Resource Sheet 4
Western Australian Parliamentary Debates
Should the people vote on the Constitution Bill?
In this question is involved a constitutional principle… But I should like also to state that, had the people in this colony previously had a reasonable opportunity of expressing their views on federation… they would not have demanded a referendum so warmly or with such vigour. Had the Government of this colony in the first place adopted the proper constitutional course, in allowing the representatives of this colony at the Federal Convention to be selected by the people, probably to-day the people of this colony would not be crying out so loudly… to vote on the question of federation itself.
There is no power in the world to prevent the Bill going to the people: it is the people’s question, and the people alone are the tribunal which must deal with it… When we anti-federalists and federalists meet on the battle ground of our constituencies, I shall do my best to have the Bill thrown out altogether. I shall influence my constituents, if I can, to vote “no.” At the same time I shall do all I can to have the Bill sent to the people, and let them be the judges.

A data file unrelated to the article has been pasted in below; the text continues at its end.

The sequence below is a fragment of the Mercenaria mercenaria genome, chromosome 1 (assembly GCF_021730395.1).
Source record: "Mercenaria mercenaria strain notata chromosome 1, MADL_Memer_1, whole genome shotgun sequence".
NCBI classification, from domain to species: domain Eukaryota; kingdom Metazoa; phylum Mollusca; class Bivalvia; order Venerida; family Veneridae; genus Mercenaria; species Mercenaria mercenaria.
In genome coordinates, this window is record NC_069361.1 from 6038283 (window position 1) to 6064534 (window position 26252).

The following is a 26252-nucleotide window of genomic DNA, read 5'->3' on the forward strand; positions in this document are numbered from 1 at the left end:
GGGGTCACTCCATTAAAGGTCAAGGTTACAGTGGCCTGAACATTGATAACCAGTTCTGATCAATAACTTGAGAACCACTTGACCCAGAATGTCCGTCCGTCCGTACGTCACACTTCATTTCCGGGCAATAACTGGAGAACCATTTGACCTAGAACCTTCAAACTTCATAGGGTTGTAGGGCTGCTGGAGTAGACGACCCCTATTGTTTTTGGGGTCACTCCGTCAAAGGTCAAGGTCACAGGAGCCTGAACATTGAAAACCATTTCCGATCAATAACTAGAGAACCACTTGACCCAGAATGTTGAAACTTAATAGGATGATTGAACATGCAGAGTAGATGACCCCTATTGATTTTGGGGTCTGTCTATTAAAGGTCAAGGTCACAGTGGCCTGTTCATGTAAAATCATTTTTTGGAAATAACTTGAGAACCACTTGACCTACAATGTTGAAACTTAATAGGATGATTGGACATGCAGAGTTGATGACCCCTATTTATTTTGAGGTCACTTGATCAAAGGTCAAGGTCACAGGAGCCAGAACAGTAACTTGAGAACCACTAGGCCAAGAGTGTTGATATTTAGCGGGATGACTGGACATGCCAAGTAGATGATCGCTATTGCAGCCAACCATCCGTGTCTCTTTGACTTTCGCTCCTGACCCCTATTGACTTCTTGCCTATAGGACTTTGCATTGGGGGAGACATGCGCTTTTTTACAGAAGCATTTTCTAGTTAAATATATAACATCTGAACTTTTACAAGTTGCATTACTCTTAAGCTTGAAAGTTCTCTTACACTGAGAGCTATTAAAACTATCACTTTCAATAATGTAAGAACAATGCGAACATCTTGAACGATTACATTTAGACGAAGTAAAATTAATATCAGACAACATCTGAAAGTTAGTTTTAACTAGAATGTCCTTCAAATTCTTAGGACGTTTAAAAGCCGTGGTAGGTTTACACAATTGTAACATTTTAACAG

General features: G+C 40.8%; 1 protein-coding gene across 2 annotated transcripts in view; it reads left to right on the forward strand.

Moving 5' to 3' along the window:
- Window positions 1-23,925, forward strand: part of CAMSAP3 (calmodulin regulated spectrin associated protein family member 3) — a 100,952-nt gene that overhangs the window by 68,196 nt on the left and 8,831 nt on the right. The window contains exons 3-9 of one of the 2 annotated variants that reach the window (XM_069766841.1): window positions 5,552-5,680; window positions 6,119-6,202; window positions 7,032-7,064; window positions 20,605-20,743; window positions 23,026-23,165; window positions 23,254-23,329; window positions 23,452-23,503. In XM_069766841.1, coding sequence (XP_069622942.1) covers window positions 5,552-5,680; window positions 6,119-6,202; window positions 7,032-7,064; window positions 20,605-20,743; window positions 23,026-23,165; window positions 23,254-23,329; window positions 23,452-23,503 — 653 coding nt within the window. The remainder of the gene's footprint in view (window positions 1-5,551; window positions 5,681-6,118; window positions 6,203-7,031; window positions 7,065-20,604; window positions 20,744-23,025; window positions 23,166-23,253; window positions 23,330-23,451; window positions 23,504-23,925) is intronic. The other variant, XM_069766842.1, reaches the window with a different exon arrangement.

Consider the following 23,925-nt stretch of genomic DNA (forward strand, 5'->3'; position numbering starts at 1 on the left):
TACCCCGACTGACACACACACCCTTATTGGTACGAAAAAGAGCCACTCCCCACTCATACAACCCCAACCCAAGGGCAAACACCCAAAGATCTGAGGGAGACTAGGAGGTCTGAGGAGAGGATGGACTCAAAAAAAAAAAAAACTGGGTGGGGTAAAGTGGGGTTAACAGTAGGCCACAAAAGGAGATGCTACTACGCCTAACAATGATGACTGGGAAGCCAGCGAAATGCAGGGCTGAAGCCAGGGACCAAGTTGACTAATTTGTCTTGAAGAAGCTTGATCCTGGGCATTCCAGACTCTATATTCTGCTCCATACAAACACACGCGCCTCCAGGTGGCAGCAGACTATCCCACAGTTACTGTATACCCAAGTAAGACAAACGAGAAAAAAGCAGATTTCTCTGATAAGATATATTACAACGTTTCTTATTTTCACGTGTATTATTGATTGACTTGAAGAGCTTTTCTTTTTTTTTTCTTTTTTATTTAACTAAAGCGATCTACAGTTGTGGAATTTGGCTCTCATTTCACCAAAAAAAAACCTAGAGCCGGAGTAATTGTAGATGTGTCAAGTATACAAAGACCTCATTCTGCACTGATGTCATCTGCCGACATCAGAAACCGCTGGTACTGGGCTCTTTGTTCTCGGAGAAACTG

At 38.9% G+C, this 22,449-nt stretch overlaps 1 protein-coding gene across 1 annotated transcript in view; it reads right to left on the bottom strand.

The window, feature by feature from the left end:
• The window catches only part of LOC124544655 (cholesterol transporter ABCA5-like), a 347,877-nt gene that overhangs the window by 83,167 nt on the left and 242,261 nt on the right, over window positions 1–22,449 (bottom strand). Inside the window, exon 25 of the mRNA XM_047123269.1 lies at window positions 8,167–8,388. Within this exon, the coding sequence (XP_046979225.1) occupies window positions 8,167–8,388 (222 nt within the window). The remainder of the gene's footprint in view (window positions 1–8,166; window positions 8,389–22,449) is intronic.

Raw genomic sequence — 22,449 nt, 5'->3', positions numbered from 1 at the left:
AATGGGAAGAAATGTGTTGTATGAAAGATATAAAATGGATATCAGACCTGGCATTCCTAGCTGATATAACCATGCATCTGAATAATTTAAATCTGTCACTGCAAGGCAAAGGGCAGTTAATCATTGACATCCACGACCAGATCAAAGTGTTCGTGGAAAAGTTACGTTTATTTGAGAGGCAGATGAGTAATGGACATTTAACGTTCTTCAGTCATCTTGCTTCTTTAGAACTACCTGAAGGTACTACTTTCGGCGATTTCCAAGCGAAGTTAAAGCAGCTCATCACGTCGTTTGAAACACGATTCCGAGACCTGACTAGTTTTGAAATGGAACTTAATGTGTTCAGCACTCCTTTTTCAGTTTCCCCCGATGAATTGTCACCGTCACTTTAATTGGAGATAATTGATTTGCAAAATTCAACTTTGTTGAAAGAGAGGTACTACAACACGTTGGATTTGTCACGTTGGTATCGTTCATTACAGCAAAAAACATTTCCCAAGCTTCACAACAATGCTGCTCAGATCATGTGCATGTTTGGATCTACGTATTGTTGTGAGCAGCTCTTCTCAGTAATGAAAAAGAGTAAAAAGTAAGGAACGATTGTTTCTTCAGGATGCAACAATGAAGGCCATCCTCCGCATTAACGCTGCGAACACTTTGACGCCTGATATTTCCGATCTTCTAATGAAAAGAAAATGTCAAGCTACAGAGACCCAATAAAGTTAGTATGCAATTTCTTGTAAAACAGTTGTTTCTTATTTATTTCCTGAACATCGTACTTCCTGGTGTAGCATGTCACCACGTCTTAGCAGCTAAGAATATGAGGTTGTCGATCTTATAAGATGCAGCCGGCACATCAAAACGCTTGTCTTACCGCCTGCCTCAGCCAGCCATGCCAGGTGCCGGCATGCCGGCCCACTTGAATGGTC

Hon F. Whitcombe
I consider that, as their representative here, I am called on not to vote or go with one portion of my constituency… I have a right to use my own judgment… I intend to oppose this Bill being sent to the referendum, because I do not think that a safe course. Assuming we are the custodians of the interests of this colony, we are in the same relative position as a parent to a child; and would a child be allowed to approach drugs or medicines which might be harmful, and of which the child does not know the consequential effects? For the same reason I think the people of Western Australia do not yet appreciate the disadvantages of the proposals placed before them, and I will do my best to keep the question from them until they can understand what those disadvantages are.
Adapted from Western Australian Parliamentary Debates, 1899.